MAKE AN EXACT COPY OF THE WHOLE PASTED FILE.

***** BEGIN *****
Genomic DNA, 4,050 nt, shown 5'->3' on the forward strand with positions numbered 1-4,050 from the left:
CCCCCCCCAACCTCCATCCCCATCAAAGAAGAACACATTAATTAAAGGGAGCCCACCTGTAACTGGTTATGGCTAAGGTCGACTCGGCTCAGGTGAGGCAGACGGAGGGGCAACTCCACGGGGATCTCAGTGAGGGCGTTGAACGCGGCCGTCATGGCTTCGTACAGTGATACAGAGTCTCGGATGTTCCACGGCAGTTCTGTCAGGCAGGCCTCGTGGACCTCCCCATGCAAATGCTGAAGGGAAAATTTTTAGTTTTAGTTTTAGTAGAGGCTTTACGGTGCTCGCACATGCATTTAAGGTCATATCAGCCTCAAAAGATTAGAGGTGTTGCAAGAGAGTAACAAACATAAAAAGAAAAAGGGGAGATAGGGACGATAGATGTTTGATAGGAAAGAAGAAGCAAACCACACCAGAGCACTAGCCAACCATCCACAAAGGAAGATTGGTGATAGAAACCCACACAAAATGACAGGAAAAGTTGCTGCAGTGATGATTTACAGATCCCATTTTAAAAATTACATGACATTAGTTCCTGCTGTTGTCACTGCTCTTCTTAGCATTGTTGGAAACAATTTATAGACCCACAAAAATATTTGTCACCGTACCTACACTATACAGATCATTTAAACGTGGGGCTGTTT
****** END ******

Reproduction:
Genomic DNA, 4,050 nt, shown 5'->3' on the forward strand with positions numbered 1-4,050 from the left:
CCCCCCCCAACCTCCATCCCCATCAAAGAAGAACACATTAATTAAAGGGAGCCCACCTGTAACTGGTTATGGCTAAGGTCGACTCGGCTCAGGTGAGGCAGACGGAGGGGCAACTCCACGGGGATCTCAGTGAGGGCGTTGAACGCGGCCGTCATGGCTTCGTACAGTGATACAGAGTCTCGGATGTTCCACGGCAGTTCTGTCAGGCAGGCCTCGTGGACCTCCCCATGCAAATGCTGAAGGGAAAATTTTTAGTTTTAGTTTTAGTAGAGGCTTTACGGTGCTCGCACATGCATTTAAGGTCATATCAGCCTCAAAAGATTAGAGGTGTTGCAAGAGAGTAACAAACATAAAAAGAAAAAGGGGAGATAGGGACGATAGATGTTTGATAGGAAAGAAGAAGCAAACCACACCAGAGCACTAGCCAACCATCCACAAAGGAAGATTGGTGATAGAAACCCACACAAAATGACAGGAAAAGTTGCTGCAGTGATGATTTACAGATCCCATTTTAAAAATTACATGACATTAGTTCCTGCTGTTGTCACTGCTCTTCTTAGCATTGTTGGAAACAATTTATAGACCCACAAAAATATTTGTCACCGTACCTACACTATACAGATCATTTAAACGTGGGGCTGTTT